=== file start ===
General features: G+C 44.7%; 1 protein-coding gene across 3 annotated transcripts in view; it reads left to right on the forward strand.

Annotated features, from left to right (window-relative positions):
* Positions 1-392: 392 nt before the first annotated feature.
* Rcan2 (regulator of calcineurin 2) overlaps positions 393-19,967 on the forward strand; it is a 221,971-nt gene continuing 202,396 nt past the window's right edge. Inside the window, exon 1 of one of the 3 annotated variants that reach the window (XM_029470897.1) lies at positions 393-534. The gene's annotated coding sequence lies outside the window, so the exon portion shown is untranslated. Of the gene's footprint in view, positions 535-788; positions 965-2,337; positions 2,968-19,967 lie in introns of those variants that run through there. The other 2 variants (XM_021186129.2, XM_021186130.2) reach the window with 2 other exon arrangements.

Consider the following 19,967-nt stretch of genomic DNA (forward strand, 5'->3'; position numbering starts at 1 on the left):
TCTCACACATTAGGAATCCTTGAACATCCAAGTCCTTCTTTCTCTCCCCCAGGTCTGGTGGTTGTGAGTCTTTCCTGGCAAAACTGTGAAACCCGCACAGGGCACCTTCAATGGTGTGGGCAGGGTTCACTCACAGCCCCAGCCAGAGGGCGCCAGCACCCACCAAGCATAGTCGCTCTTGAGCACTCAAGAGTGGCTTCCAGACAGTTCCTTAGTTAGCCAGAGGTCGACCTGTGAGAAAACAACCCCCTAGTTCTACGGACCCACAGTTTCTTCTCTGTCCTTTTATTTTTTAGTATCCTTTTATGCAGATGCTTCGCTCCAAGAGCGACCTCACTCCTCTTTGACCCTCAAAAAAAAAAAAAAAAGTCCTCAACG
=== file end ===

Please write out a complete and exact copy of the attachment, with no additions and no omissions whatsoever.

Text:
General features: G+C 44.7%; 1 protein-coding gene across 3 annotated transcripts in view; it reads left to right on the forward strand.

Annotated features, from left to right (window-relative positions):
* Positions 1-392: 392 nt before the first annotated feature.
* Rcan2 (regulator of calcineurin 2) overlaps positions 393-19,967 on the forward strand; it is a 221,971-nt gene continuing 202,396 nt past the window's right edge. Inside the window, exon 1 of one of the 3 annotated variants that reach the window (XM_029470897.1) lies at positions 393-534. The gene's annotated coding sequence lies outside the window, so the exon portion shown is untranslated. Of the gene's footprint in view, positions 535-788; positions 965-2,337; positions 2,968-19,967 lie in introns of those variants that run through there. The other 2 variants (XM_021186129.2, XM_021186130.2) reach the window with 2 other exon arrangements.

Consider the following 19,967-nt stretch of genomic DNA (forward strand, 5'->3'; position numbering starts at 1 on the left):
TCTCACACATTAGGAATCCTTGAACATCCAAGTCCTTCTTTCTCTCCCCCAGGTCTGGTGGTTGTGAGTCTTTCCTGGCAAAACTGTGAAACCCGCACAGGGCACCTTCAATGGTGTGGGCAGGGTTCACTCACAGCCCCAGCCAGAGGGCGCCAGCACCCACCAAGCATAGTCGCTCTTGAGCACTCAAGAGTGGCTTCCAGACAGTTCCTTAGTTAGCCAGAGGTCGACCTGTGAGAAAACAACCCCCTAGTTCTACGGACCCACAGTTTCTTCTCTGTCCTTTTATTTTTTAGTATCCTTTTATGCAGATGCTTCGCTCCAAGAGCGACCTCACTCCTCTTTGACCCTCAAAAAAAAAAAAAAAAGTCCTCAACG